But the third edition, set for release on Thursday, won't include original Nazi publications.
“We will not contravene the Bavarian government, but I can't say what the next edition will include,” publisher Peter McGee told The Local from his office in London. “Since legal action has been taken we are respecting their request and seeking legal advice, though a response to our lawyer's inquiries has not been forthcoming.”
Zeitungszeugen - or Newspaper Witnesses - includes three to four original newspaper sections from 1933-1945 sandwiched between commentary and analysis from a team of experts, and sells for €3.90.
But last week the Bavarian Finance Ministry announced it owned the rights to the original Nazi publishing house Eher and demanded the publishers stop producing the paper and withdraw the first two editions, which included a reproduction of the Goebbels' newspaper Der Angriff or “The Attack” from 1933, and the Völkischer Beobachter or “People's Observer.” After the Finance Ministry lodged a formal legal complaint, police announced they had confiscated some 2,500 copies of the publication.
Since then, the German Jewish Council has said it supports the ban, calling the publication an irresponsible example to burgeoning neo-Nazis.
“We expected some reaction, but not quite this level of controversy,” McGee told The Local. “We did want people to engage in debate, though.”
McGee has led similar projects in eight other European countries, including one in Austria called NachRichten last year. But that publication was endorsed by the Ministry of Education and used by teachers, according to McGee. “People quickly understood that it was a serious attempt to address historic material,” he said.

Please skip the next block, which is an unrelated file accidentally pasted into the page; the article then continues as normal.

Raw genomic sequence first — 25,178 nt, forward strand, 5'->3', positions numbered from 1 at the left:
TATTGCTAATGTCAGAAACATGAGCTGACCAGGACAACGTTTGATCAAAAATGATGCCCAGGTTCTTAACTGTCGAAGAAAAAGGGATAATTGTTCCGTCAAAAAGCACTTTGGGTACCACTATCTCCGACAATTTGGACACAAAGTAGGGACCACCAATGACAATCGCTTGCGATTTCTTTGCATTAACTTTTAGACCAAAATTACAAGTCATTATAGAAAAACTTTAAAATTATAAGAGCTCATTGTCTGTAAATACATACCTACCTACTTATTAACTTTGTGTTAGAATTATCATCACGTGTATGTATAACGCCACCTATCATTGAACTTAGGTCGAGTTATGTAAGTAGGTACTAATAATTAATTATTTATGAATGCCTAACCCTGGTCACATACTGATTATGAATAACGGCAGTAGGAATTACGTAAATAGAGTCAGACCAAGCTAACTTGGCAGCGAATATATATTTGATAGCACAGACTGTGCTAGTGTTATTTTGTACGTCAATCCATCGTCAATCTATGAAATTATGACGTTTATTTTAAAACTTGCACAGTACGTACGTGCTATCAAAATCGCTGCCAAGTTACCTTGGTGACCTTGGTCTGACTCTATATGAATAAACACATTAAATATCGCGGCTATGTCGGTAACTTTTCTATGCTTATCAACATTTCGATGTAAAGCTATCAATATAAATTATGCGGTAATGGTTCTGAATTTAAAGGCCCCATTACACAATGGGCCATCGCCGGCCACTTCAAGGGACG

Zeitungzeugen editor Sandra Paweronschitz attributed Austria's acceptance to two factors. “First, Austria has successfully hidden behind the assumption that it was the first victim of Nazi aggression and had nothing to do with the whole outrage. The criminal country is still Germany,” she told daily Der Tagesspiegel on Tuesday. “Second, I have the impression that obedience to authority is more deeply ingrained,” saying that many leaders said they like the project, and Austrians seemed to accept this.”
Both Paweronschitz and McGee have defended the publication saying they chose the country's best historians to steer the publication and provide analysis on the newspaper reproductions. For the time being, however, they will not reprint Nazi newspaper sections until they reach a legal compromise with Bavaria.
“It has certainly become a hot potato in Germany,” McGee said. “But many seem to understand what it's supposed to be and we've had a lot of support.”
After the war, the US gave the Bavarian state government copyrights for Nazi party publications, including Adolf Hitler's book “Mein Kampf.” It was also given the explicit responsibility to prevent the further propagation of Nazi propaganda.